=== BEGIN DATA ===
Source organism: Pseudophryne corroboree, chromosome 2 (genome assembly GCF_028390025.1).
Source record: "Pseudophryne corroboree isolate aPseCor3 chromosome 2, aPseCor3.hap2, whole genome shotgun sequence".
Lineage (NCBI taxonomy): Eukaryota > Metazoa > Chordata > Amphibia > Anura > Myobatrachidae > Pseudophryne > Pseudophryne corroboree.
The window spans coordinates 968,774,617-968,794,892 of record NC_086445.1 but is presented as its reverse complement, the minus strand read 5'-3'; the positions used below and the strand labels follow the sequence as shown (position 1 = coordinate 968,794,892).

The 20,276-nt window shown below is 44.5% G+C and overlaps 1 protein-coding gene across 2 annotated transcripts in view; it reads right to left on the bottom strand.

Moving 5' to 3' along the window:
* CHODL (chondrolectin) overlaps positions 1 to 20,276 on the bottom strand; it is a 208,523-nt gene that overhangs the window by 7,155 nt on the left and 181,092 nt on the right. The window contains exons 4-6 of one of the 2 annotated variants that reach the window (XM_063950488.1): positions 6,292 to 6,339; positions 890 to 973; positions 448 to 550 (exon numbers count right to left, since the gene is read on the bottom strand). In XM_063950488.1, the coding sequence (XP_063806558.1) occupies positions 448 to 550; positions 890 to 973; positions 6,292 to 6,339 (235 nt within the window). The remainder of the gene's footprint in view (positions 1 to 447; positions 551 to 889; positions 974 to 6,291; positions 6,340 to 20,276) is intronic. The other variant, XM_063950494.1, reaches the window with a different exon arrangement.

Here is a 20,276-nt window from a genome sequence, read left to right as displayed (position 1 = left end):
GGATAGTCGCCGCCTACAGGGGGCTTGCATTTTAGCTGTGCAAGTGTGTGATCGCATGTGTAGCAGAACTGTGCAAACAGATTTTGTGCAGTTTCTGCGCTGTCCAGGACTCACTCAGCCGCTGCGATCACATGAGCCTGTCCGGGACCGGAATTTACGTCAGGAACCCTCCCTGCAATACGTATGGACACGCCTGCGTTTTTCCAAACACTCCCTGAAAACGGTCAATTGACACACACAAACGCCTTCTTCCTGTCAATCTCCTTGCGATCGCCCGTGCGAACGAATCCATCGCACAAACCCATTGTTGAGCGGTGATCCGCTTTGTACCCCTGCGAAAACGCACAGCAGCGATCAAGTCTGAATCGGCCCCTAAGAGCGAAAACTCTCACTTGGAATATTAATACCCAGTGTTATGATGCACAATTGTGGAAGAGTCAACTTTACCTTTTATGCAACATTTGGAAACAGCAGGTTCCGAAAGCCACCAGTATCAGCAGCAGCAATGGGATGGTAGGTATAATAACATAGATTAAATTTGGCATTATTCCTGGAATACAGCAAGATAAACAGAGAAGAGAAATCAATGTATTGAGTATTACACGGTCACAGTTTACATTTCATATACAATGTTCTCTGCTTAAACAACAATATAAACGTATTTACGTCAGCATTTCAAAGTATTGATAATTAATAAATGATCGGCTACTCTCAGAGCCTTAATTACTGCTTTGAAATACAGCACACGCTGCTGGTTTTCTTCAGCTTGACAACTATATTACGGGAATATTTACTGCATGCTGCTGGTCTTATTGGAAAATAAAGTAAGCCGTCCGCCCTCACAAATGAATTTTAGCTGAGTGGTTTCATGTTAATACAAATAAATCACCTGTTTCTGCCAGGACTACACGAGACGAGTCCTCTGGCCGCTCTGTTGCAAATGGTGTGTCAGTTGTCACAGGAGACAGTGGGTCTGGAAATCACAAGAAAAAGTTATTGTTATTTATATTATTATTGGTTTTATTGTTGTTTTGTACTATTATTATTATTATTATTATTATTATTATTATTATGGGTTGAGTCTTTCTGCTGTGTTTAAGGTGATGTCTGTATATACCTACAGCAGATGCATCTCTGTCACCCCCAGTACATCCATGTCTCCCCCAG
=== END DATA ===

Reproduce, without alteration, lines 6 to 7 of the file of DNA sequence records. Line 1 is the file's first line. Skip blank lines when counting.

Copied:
Moving 5' to 3' along the window:
* CHODL (chondrolectin) overlaps positions 1 to 20,276 on the bottom strand; it is a 208,523-nt gene that overhangs the window by 7,155 nt on the left and 181,092 nt on the right. The window contains exons 4-6 of one of the 2 annotated variants that reach the window (XM_063950488.1): positions 6,292 to 6,339; positions 890 to 973; positions 448 to 550 (exon numbers count right to left, since the gene is read on the bottom strand). In XM_063950488.1, the coding sequence (XP_063806558.1) occupies positions 448 to 550; positions 890 to 973; positions 6,292 to 6,339 (235 nt within the window). The remainder of the gene's footprint in view (positions 1 to 447; positions 551 to 889; positions 974 to 6,291; positions 6,340 to 20,276) is intronic. The other variant, XM_063950494.1, reaches the window with a different exon arrangement.